Thursday, 17 December 2009 00:00


A Woman's World

James Brown song "It's a Man's Man's Man's World" got it wrong -- there is a quiet revolution underfoot that one day might make it more of a woman's world than a man's.

They vote more, they study more, and they spend more.

According to the U.S. Census Bureau, 70 million women and 61 million men voted in last year's presidential election. This reflects both the higher total number of women in the population (107 million women versus 99 million for men) and their higher turnout (66 percent versus 61 percent).


Thursday, 10 December 2009 00:00

More of the Same Will Not Lead to Change

"It's the economy, stupid," was the message that Democratic political strategist James Carville kept repeating to Bill Clinton in the 1992 campaign against then-President George H.W. Bush. It seems that President Barack Obama has finally gotten the message, too, and not a bit too soon.

While the Democrats in Congress have been delivering votes for government health care and Obama has been opining on troop deployment in Afghanistan, everyday Americans have been trying to figure out how to spend less and make ends meet.


Thursday, 03 December 2009 00:00

Atlanta Reaching Towards Post-Racial Politics

Tuesday's runoff election for the mayor of Atlanta pitted a young black candidate running as an outsider against a white activist with decades of experience as a citizen activist. African American mayors have run Atlanta since 1974. This race has been about more than race.

Former Georgia State Sen. Kasim Reed, who is African American, declared victory in Tuesday's runoff for Atlanta mayor. City Councilwoman Mary Norwood, who is white, has not acknowledged defeat. The vote count as of Wednesday morning was 41,901 for Reed and 41,143 for Norwood, making a recount likely.

Read the complete article at ...

Thursday, 26 November 2009 13:03

Faith, Thankfulness and Dreams

We know the story of the first Thanksgiving almost 400 years ago, of the pilgrims and the Indians coming together and sharing their food after a bountiful harvest. The first "official" Thanksgiving, however, was celebrated just 210 years ago today. President George Washington's first presidential proclamation designated the 26th day of November to be set aside for thanksgiving.

"It is the duty of all nations to acknowledge the providence of Almighty God and to obey His will, to be grateful for His benefits, and humbly to implore his protection and favor," he wrote.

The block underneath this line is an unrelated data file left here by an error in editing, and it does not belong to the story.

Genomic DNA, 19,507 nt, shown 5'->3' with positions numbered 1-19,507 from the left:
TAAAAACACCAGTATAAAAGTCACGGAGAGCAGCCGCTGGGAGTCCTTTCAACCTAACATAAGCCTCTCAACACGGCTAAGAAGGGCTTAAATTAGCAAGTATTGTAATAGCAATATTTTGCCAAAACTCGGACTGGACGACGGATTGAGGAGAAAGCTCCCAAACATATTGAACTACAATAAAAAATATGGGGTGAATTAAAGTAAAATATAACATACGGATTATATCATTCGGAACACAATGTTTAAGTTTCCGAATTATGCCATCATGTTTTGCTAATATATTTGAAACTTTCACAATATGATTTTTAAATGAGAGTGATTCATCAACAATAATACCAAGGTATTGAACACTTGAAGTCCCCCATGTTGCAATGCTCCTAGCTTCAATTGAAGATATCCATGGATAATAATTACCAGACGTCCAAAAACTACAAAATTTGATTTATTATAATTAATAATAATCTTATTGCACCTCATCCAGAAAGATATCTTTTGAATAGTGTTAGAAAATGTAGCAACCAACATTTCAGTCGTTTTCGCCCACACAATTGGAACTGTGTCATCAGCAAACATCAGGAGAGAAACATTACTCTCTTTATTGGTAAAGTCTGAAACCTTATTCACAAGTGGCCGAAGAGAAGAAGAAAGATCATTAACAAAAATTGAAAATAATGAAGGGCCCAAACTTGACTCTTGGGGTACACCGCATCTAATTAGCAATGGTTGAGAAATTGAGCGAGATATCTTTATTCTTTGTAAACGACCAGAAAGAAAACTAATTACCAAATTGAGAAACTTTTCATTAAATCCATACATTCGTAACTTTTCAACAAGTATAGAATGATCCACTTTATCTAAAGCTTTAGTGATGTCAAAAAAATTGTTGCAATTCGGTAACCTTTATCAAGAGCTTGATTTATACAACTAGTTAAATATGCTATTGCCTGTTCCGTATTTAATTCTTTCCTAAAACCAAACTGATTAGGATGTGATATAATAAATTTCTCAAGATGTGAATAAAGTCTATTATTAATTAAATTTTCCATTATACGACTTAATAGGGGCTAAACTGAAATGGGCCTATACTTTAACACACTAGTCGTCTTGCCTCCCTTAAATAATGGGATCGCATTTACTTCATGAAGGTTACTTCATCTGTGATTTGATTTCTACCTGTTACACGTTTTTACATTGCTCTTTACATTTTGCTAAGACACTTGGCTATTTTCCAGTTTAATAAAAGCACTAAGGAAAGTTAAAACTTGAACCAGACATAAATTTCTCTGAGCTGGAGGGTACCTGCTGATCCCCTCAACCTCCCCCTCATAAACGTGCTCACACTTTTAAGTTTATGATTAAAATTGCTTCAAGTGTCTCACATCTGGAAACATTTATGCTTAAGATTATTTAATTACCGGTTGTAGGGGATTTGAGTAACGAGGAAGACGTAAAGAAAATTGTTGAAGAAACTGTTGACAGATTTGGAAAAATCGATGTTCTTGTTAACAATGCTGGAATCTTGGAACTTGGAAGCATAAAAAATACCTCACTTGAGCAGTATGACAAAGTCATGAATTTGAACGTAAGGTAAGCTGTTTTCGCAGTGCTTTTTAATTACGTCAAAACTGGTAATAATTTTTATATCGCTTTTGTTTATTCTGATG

Washington did not ask the nation's citizens to demand more from God or to question why the Revolutionary War had lasted eight years, nor to reflect on the damage that occurred during the war. Instead, he asked the nation to be grateful and to ask for God's protection and favor.

Maybe we should follow Washington's lead once more.

This year has been particularly hard for many people. Many have lost jobs (more than 10 percent of our nation is unemployed); some have lost their homes. While these losses are tragic and hard to overcome, they can be.

If these losses are viewed as specific and temporary, then in two decades, they might be seen as large bumps and bobbles in the road rather than key events determining the trajectory and the final destination of lives.

Alternatively, people might interpret their current woes as impossible to overcome and decide that they have come to a dead end. This belief will stifle people's ability to dream.

Hard times cannot be the times to falter and lose our dreams.

We are a nation founded on a belief in God. As the Declaration of Independence states: "We hold these truths to be self-evident, that all men are created equal, that they are endowed by their Creator with certain unalienable Rights, that among these are Life, Liberty and the pursuit of Happiness."

Our understanding of our place in the world begins with our "Creator." This faith in God provides us with optimism — belief in a brighter future and an understanding of our importance in the context of the wider, meaningful pattern of life.

This faith is key to understanding American exceptionalism and American optimism.

Our thankfulness may help us believe a promising future awaits.

After more than a year of economic trials and troubles, we can see hints of better days ahead, a transition from shock and hopelessness to thankfulness and gratitude for what we do have.

Our faith in a Creator supports our nation's optimism. In a more tumultuous time, after the Union victories at Vicksburg and Gettysburg, President Abraham Lincoln declared a day of Thanksgiving. His proclamation in 1863 acknowledged "the gracious gifts of the Most High God." Lincoln invited his fellow citizens to set apart and observe "a day of Thanksgiving and Praise to our beneficent Father who dwelleth in the Heavens."

Lincoln did not ask Americans to be distraught over the more than 600,000 lives lost during the Civil War, nor distressed over the damage to buildings and commerce. Instead, in a time of war, he asked the American people to acknowledge the gracious gifts of God.

During our time of trials, should we not do the same? Being thankful, even for small things, allows us to be receptive and open. We are acknowledging that there are good things in life. When we are upset and demanding, we focus on the bad and shut out the possibilities of good, gifts and hope.

We should remember our duty as noted by Washington "to acknowledge the providence of Almighty God and to obey His will, to be grateful for His benefits, and humbly to implore his protection and favor."

By giving thanks for what we have, we will begin to be able to dream of what might be. This optimism will then give way to action and results.

This year, I asked many of my friends and family to share with me what they were thankful for. The majority of the answers cited health, family and friends. A few included the ability to work in areas they love. What I did not hear was thankfulness for dreams.

We should be thankful for dreams.

By being thankful, we can relax and be open to the wider, more meaningful patterns and possibilities that emerge daily in our lives.

We can imagine what could be.